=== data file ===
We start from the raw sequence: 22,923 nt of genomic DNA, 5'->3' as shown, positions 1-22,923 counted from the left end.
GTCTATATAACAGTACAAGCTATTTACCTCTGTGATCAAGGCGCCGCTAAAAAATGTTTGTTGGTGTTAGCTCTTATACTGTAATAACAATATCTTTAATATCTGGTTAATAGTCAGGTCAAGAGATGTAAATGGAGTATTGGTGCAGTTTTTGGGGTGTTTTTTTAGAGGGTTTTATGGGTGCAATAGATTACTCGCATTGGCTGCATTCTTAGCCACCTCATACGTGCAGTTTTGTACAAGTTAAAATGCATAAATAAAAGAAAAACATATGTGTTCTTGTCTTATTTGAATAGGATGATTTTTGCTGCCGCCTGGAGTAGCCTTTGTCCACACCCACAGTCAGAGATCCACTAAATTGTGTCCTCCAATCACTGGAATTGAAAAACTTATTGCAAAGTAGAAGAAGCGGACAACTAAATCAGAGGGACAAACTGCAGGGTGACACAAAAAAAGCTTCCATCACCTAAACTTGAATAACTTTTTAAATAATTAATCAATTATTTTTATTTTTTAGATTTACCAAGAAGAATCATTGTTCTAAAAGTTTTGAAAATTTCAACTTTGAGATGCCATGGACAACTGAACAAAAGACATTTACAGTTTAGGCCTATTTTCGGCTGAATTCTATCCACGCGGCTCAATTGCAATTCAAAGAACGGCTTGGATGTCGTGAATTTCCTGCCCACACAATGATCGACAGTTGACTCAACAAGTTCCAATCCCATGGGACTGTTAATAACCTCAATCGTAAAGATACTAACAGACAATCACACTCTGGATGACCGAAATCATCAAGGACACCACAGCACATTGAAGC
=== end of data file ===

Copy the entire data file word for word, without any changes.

We start from the raw sequence: 22,923 nt of genomic DNA, 5'->3' as shown, positions 1-22,923 counted from the left end.
GTCTATATAACAGTACAAGCTATTTACCTCTGTGATCAAGGCGCCGCTAAAAAATGTTTGTTGGTGTTAGCTCTTATACTGTAATAACAATATCTTTAATATCTGGTTAATAGTCAGGTCAAGAGATGTAAATGGAGTATTGGTGCAGTTTTTGGGGTGTTTTTTTAGAGGGTTTTATGGGTGCAATAGATTACTCGCATTGGCTGCATTCTTAGCCACCTCATACGTGCAGTTTTGTACAAGTTAAAATGCATAAATAAAAGAAAAACATATGTGTTCTTGTCTTATTTGAATAGGATGATTTTTGCTGCCGCCTGGAGTAGCCTTTGTCCACACCCACAGTCAGAGATCCACTAAATTGTGTCCTCCAATCACTGGAATTGAAAAACTTATTGCAAAGTAGAAGAAGCGGACAACTAAATCAGAGGGACAAACTGCAGGGTGACACAAAAAAAGCTTCCATCACCTAAACTTGAATAACTTTTTAAATAATTAATCAATTATTTTTATTTTTTAGATTTACCAAGAAGAATCATTGTTCTAAAAGTTTTGAAAATTTCAACTTTGAGATGCCATGGACAACTGAACAAAAGACATTTACAGTTTAGGCCTATTTTCGGCTGAATTCTATCCACGCGGCTCAATTGCAATTCAAAGAACGGCTTGGATGTCGTGAATTTCCTGCCCACACAATGATCGACAGTTGACTCAACAAGTTCCAATCCCATGGGACTGTTAATAACCTCAATCGTAAAGATACTAACAGACAATCACACTCTGGATGACCGAAATCATCAAGGACACCACAGCACATTGAAGC